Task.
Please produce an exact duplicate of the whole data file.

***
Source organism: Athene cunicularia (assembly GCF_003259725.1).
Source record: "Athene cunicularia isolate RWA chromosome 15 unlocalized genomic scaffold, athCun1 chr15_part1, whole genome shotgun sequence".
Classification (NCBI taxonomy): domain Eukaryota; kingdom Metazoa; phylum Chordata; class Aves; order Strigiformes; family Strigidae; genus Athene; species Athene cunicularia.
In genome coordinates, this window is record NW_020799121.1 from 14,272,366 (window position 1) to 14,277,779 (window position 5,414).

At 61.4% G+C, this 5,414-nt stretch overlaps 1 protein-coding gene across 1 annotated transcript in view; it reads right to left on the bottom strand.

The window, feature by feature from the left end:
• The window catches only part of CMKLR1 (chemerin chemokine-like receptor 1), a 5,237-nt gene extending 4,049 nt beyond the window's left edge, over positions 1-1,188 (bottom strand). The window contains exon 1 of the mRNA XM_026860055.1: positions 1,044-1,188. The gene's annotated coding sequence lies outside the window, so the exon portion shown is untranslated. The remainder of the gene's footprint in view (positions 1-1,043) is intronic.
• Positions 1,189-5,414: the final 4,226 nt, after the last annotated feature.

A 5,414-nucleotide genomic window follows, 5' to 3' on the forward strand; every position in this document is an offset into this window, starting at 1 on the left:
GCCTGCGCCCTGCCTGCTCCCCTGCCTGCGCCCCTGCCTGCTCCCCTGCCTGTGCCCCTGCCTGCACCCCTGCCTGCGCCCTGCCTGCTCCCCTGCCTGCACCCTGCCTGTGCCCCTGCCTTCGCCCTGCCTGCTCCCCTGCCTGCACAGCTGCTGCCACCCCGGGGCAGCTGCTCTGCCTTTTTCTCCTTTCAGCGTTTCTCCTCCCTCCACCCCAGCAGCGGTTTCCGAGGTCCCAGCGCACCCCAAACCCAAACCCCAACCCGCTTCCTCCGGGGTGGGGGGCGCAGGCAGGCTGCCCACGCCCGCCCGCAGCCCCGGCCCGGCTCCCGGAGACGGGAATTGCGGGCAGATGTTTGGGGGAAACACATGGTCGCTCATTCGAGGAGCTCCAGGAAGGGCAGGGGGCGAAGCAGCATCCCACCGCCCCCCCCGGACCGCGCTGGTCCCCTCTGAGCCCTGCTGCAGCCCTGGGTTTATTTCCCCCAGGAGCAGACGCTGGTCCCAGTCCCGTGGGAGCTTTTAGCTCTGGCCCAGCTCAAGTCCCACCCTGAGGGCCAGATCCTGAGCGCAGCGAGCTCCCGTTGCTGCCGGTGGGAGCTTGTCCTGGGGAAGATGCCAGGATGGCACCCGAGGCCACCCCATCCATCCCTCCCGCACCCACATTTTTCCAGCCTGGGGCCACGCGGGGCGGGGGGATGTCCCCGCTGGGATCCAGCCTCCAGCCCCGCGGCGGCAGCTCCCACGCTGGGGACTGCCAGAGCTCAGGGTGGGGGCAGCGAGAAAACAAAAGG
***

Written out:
Source organism: Athene cunicularia (assembly GCF_003259725.1).
Source record: "Athene cunicularia isolate RWA chromosome 15 unlocalized genomic scaffold, athCun1 chr15_part1, whole genome shotgun sequence".
Classification (NCBI taxonomy): domain Eukaryota; kingdom Metazoa; phylum Chordata; class Aves; order Strigiformes; family Strigidae; genus Athene; species Athene cunicularia.
In genome coordinates, this window is record NW_020799121.1 from 14,272,366 (window position 1) to 14,277,779 (window position 5,414).

At 61.4% G+C, this 5,414-nt stretch overlaps 1 protein-coding gene across 1 annotated transcript in view; it reads right to left on the bottom strand.

The window, feature by feature from the left end:
• The window catches only part of CMKLR1 (chemerin chemokine-like receptor 1), a 5,237-nt gene extending 4,049 nt beyond the window's left edge, over positions 1-1,188 (bottom strand). The window contains exon 1 of the mRNA XM_026860055.1: positions 1,044-1,188. The gene's annotated coding sequence lies outside the window, so the exon portion shown is untranslated. The remainder of the gene's footprint in view (positions 1-1,043) is intronic.
• Positions 1,189-5,414: the final 4,226 nt, after the last annotated feature.

A 5,414-nucleotide genomic window follows, 5' to 3' on the forward strand; every position in this document is an offset into this window, starting at 1 on the left:
GCCTGCGCCCTGCCTGCTCCCCTGCCTGCGCCCCTGCCTGCTCCCCTGCCTGTGCCCCTGCCTGCACCCCTGCCTGCGCCCTGCCTGCTCCCCTGCCTGCACCCTGCCTGTGCCCCTGCCTTCGCCCTGCCTGCTCCCCTGCCTGCACAGCTGCTGCCACCCCGGGGCAGCTGCTCTGCCTTTTTCTCCTTTCAGCGTTTCTCCTCCCTCCACCCCAGCAGCGGTTTCCGAGGTCCCAGCGCACCCCAAACCCAAACCCCAACCCGCTTCCTCCGGGGTGGGGGGCGCAGGCAGGCTGCCCACGCCCGCCCGCAGCCCCGGCCCGGCTCCCGGAGACGGGAATTGCGGGCAGATGTTTGGGGGAAACACATGGTCGCTCATTCGAGGAGCTCCAGGAAGGGCAGGGGGCGAAGCAGCATCCCACCGCCCCCCCCGGACCGCGCTGGTCCCCTCTGAGCCCTGCTGCAGCCCTGGGTTTATTTCCCCCAGGAGCAGACGCTGGTCCCAGTCCCGTGGGAGCTTTTAGCTCTGGCCCAGCTCAAGTCCCACCCTGAGGGCCAGATCCTGAGCGCAGCGAGCTCCCGTTGCTGCCGGTGGGAGCTTGTCCTGGGGAAGATGCCAGGATGGCACCCGAGGCCACCCCATCCATCCCTCCCGCACCCACATTTTTCCAGCCTGGGGCCACGCGGGGCGGGGGGATGTCCCCGCTGGGATCCAGCCTCCAGCCCCGCGGCGGCAGCTCCCACGCTGGGGACTGCCAGAGCTCAGGGTGGGGGCAGCGAGAAAACAAAAGG